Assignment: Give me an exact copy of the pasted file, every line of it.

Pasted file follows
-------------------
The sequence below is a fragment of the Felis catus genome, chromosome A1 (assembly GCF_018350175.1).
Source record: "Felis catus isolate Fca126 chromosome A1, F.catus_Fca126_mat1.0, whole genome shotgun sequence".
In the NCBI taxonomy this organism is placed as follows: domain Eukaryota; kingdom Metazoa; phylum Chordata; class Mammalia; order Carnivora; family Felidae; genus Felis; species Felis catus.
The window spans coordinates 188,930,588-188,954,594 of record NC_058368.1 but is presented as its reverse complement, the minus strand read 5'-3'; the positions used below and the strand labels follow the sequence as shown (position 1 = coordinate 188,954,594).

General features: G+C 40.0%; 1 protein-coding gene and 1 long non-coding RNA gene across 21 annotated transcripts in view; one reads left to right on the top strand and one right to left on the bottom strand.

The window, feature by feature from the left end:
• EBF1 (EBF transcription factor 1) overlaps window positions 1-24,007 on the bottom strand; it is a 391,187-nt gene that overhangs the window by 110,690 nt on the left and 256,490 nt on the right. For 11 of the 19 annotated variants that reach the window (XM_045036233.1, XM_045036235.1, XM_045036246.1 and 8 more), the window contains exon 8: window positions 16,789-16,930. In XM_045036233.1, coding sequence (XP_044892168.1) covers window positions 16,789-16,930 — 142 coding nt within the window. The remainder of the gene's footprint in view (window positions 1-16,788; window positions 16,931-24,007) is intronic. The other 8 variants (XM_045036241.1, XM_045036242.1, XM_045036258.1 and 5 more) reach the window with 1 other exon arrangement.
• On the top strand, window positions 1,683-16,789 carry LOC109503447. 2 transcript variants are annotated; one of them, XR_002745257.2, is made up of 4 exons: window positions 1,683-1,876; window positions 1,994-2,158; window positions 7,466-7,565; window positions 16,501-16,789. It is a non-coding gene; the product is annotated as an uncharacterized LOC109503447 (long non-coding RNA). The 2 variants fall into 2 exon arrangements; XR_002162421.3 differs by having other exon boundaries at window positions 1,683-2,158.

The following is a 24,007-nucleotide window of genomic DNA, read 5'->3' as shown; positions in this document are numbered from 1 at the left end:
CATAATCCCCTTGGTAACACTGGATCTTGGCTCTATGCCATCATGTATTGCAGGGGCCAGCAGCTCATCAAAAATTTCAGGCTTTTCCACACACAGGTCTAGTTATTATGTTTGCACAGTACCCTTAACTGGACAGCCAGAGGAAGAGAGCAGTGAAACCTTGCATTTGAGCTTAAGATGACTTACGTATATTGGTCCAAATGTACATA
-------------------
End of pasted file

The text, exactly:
The sequence below is a fragment of the Felis catus genome, chromosome A1 (assembly GCF_018350175.1).
Source record: "Felis catus isolate Fca126 chromosome A1, F.catus_Fca126_mat1.0, whole genome shotgun sequence".
In the NCBI taxonomy this organism is placed as follows: domain Eukaryota; kingdom Metazoa; phylum Chordata; class Mammalia; order Carnivora; family Felidae; genus Felis; species Felis catus.
The window spans coordinates 188,930,588-188,954,594 of record NC_058368.1 but is presented as its reverse complement, the minus strand read 5'-3'; the positions used below and the strand labels follow the sequence as shown (position 1 = coordinate 188,954,594).

General features: G+C 40.0%; 1 protein-coding gene and 1 long non-coding RNA gene across 21 annotated transcripts in view; one reads left to right on the top strand and one right to left on the bottom strand.

The window, feature by feature from the left end:
• EBF1 (EBF transcription factor 1) overlaps window positions 1-24,007 on the bottom strand; it is a 391,187-nt gene that overhangs the window by 110,690 nt on the left and 256,490 nt on the right. For 11 of the 19 annotated variants that reach the window (XM_045036233.1, XM_045036235.1, XM_045036246.1 and 8 more), the window contains exon 8: window positions 16,789-16,930. In XM_045036233.1, coding sequence (XP_044892168.1) covers window positions 16,789-16,930 — 142 coding nt within the window. The remainder of the gene's footprint in view (window positions 1-16,788; window positions 16,931-24,007) is intronic. The other 8 variants (XM_045036241.1, XM_045036242.1, XM_045036258.1 and 5 more) reach the window with 1 other exon arrangement.
• On the top strand, window positions 1,683-16,789 carry LOC109503447. 2 transcript variants are annotated; one of them, XR_002745257.2, is made up of 4 exons: window positions 1,683-1,876; window positions 1,994-2,158; window positions 7,466-7,565; window positions 16,501-16,789. It is a non-coding gene; the product is annotated as an uncharacterized LOC109503447 (long non-coding RNA). The 2 variants fall into 2 exon arrangements; XR_002162421.3 differs by having other exon boundaries at window positions 1,683-2,158.

The following is a 24,007-nucleotide window of genomic DNA, read 5'->3' as shown; positions in this document are numbered from 1 at the left end:
CATAATCCCCTTGGTAACACTGGATCTTGGCTCTATGCCATCATGTATTGCAGGGGCCAGCAGCTCATCAAAAATTTCAGGCTTTTCCACACACAGGTCTAGTTATTATGTTTGCACAGTACCCTTAACTGGACAGCCAGAGGAAGAGAGCAGTGAAACCTTGCATTTGAGCTTAAGATGACTTACGTATATTGGTCCAAATGTACATA